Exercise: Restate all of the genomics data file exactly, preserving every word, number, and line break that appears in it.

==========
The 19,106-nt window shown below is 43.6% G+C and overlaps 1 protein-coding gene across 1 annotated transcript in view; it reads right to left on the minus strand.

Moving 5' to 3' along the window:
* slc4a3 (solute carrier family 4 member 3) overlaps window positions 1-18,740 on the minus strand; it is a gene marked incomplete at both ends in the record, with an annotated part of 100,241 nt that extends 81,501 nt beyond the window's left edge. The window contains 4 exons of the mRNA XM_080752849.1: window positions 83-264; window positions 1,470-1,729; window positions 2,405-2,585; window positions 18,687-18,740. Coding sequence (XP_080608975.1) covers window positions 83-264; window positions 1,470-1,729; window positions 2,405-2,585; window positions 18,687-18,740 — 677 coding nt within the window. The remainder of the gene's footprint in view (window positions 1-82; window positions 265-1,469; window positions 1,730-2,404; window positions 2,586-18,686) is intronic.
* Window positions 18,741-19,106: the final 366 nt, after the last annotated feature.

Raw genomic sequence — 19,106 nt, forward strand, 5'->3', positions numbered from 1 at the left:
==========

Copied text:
The 19,106-nt window shown below is 43.6% G+C and overlaps 1 protein-coding gene across 1 annotated transcript in view; it reads right to left on the minus strand.

Moving 5' to 3' along the window:
* slc4a3 (solute carrier family 4 member 3) overlaps window positions 1-18,740 on the minus strand; it is a gene marked incomplete at both ends in the record, with an annotated part of 100,241 nt that extends 81,501 nt beyond the window's left edge. The window contains 4 exons of the mRNA XM_080752849.1: window positions 83-264; window positions 1,470-1,729; window positions 2,405-2,585; window positions 18,687-18,740. Coding sequence (XP_080608975.1) covers window positions 83-264; window positions 1,470-1,729; window positions 2,405-2,585; window positions 18,687-18,740 — 677 coding nt within the window. The remainder of the gene's footprint in view (window positions 1-82; window positions 265-1,469; window positions 1,730-2,404; window positions 2,586-18,686) is intronic.
* Window positions 18,741-19,106: the final 366 nt, after the last annotated feature.

Raw genomic sequence — 19,106 nt, forward strand, 5'->3', positions numbered from 1 at the left: